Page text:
Sunday, December 11, 2016

Canadian content in 2016: Final numbers

Ottawa Fury, of the likely-now-defunct NASL, had the highest proportion of their minutes played by Canadians at 34%.

While FC Edmonton saw their Canadian content drop from the previous year, all of the other teams were up in 2016. The Whitecaps reached a (laughable) MLS-era high of 15.5% in all competitions.


Here are the numbers by team:


OTTAWA FURY
CompetitionCDNTotalPercent
NASL Regular Season112633159335.7%
Canadian Championship982396024.8%
Totals122453555334.4%

The USL-bound Fury tweeted this the other day, so my numbers may be off slightly:
This was Ottawa's "most Canadian" season of their three-year existence, narrowly edging out their number from 2014. Canadian semi-regulars included Eddie Edward, Carl Haworth, Mallan Roberts, Maxim Tissot, Jamar Dixon and pre-injury Julian de Guzman.

FC EDMONTON
CompetitionCDNTotalPercent
NASL Regular Season69363158622.0%
Canadian Championship419198021.2%
NASL Postseason19099019.2%
Totals75453455621.8%

FC Edmonton were consistent in their use of Canadian players across all competitions. As you can see from the graph above, their Canadian content rate has been on a consistent downward slide since their inception. Their signing of Canadian international Nik Ledgerwood and the mid-season acquisition of Ben Fisk were more than offset by the departures of some of their big 2015 minute-earners (Mallan Roberts and Eddie Edward to Ottawa, John Smits to the USL, Hanson Boakai to oblivion). Eighteen-year old Shamit Shome was a bright spot in '16, while Ledgerwood had the most minutes among Canadians (2455 in NASL play).


TORONTO FC
CompetitionCDNTotalPercent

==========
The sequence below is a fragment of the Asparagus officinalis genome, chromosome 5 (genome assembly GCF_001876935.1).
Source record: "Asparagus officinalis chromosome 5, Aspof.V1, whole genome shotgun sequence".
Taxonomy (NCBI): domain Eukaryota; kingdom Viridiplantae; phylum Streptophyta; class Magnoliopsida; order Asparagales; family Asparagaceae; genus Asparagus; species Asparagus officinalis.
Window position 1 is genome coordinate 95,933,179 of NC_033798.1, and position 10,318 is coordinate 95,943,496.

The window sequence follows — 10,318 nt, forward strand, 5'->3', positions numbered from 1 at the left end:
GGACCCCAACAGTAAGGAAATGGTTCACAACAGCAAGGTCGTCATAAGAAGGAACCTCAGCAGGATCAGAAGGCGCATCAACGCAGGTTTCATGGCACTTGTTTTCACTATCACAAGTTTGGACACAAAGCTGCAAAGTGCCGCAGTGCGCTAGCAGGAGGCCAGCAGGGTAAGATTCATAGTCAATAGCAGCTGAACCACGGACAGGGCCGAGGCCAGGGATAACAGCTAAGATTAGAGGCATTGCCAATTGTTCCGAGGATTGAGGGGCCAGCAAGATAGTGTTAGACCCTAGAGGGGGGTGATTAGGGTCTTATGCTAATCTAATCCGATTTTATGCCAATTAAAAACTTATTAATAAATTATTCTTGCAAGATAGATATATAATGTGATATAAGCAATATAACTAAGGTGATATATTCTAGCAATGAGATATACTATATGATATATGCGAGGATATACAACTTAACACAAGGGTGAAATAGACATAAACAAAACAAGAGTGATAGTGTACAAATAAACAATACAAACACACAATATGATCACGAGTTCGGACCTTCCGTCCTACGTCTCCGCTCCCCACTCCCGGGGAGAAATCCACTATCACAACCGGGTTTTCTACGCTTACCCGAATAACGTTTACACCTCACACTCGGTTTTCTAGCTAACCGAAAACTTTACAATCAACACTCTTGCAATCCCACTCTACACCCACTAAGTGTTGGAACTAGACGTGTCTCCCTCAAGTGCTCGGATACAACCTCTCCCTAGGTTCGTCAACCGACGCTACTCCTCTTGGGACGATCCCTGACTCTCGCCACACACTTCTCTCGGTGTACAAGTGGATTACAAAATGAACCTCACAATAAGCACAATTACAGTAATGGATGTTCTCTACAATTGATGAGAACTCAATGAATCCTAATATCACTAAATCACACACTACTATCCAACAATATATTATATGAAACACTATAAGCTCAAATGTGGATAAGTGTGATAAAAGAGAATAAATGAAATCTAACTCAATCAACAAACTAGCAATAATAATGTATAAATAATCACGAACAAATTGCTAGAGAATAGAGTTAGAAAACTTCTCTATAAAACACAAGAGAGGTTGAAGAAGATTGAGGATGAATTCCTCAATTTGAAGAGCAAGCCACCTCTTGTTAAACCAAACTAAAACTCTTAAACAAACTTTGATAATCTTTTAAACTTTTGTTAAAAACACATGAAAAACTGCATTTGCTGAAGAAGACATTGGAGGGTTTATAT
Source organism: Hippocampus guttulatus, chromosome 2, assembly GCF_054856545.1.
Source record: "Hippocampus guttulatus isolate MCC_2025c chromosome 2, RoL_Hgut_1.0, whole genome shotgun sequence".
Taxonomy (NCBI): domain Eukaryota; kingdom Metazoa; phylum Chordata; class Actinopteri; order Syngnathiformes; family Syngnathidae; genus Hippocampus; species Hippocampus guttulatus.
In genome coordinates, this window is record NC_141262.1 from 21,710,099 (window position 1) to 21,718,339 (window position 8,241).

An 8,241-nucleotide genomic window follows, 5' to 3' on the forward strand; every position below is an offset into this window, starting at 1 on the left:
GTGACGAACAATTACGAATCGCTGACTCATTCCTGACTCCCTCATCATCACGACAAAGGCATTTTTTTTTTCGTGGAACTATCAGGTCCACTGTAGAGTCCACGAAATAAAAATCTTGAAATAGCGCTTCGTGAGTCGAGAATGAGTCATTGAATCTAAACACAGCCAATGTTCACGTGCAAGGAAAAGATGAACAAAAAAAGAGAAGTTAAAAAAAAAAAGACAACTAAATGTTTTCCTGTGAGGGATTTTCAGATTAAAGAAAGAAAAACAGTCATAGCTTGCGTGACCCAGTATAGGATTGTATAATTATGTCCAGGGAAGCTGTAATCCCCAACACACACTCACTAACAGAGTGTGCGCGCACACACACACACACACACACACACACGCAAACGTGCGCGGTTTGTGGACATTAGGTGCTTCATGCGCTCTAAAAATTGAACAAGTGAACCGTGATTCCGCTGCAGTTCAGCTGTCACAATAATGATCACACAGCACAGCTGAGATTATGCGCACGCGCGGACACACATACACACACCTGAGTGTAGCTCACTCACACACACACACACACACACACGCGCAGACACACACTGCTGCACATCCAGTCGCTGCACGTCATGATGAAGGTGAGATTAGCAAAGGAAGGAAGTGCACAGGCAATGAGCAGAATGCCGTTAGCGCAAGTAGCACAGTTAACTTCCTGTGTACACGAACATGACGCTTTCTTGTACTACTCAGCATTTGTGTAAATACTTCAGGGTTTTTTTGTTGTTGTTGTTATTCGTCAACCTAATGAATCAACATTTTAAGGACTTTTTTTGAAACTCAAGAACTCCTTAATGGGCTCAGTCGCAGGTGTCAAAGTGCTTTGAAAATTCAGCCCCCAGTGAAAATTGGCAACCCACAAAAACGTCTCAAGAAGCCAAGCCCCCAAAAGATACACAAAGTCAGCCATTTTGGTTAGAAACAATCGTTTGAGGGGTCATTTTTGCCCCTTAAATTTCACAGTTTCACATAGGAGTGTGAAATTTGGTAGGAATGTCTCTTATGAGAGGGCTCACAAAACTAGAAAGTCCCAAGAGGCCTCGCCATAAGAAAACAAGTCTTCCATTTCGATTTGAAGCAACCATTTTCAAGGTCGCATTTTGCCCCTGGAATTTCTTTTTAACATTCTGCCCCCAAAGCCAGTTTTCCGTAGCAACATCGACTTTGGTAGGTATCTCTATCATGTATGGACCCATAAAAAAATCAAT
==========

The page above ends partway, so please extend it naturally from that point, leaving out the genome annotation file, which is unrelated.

MLS Regular Season69853356320.8%
Canadian Championship1316396033.2%
MLS Playoffs750660011.4%
Totals90514412320.5%

Toronto's Canadian content in 2016 was their highest since 2012. The biggest contributing factor was a stretch in early summer when international absences and injuries provided significant playing time for youngsters Jordan Hamilton, Jay Chapman, and Mo Babouli. With the full squad healthy, as we saw when playoffs rolled around, there was often only one Canadian in the starting lineup, either Jonathan Osorio or, less often, Will Johnson. The addition of goal-machine (and a blog favourite) Tosaint Ricketts made TFC's deep playoff run a bit more palatable for this writer.

VANCOUVER WHITECAPS
CompetitionCDNTotalPercent
MLS Regular Season39673338111.9%
Canadian Championship1094396027.6%
CONCACAF Champions League1325396033.5%
Totals63864130115.5%

Can we still say #WhitecapsHateCanada? Probably. This is by far their highest Can-con number in the MLS era, which illustrates just how little Canadians have been playing for them in the past. Russell Teibert was a contributor but injuries made it a struggle for him to stay on the game day roster, let alone in the starting eleven. Fraser Aird, on loan from Rangers, played a fair bit, mostly poorly and out of position at right back. Summer transfers of Canadian internationals Marcel de Jong and David Edgar helped their numbers a fair bit. Teenager Alphonso Davies offers hope for the future (unless he plays for Liberia) while Marco Bustos, Kianz Froese and various other WFC2 starlets made small impacts over small amounts of minutes.


MONTREAL IMPACT
CompetitionCDNTotalPercent
MLS Regular Season42003352312.5%
Canadian Championship475190524.9%
MLS Playoffs42152808.0%
Totals50964070812.5%

Patrice Bernier. Wandrille Lefevre. Some early season work from Kyle Bekker. A few cameos from some other hyphenated Quebecois academy products. Hard to see this number going up next year with Bernier likely to be in a reduced role (if he doesn't retire) and Lefevre seemingly 4th or 5th choice at centre back.

You can view a match-by-match summary here.

For comparison's sake, here are the end-of-year reports going back to 2009.
  • 2015 (Edmonton 28.1%, Ottawa 25%, Toronto 11.9%, Vancouver 8.6%, Montreal 7.9%)
  • 2014 (Ottawa 31.8%, Edmonton 29.1%, Toronto 19%, Montreal 13.4%, Vancouver 8%)
  • 2013 (Edmonton 37.3%, Toronto 18.4%, Montreal 10.2%, Vancouver 5.9%)
  • 2012 (Edmonton 59.8%, Toronto 25.5%, Montreal 6.5%, Vancouver 0.3%)
  • 2011 (Edmonton 77.3%, Montreal (NASL) 21.4%, Toronto 19.1%, Vancouver 5.8%)
  • 2010 (Montreal 35.4%, Vancouver (NASL) 34.0%, Toronto 32.8%)
  • 2009 (Vancouver 42.1%, Montreal 39.2%, Toronto 37.6%)
  • 2008 (Vancouver 56.4%, Montreal 44.8%, Toronto 22.1%)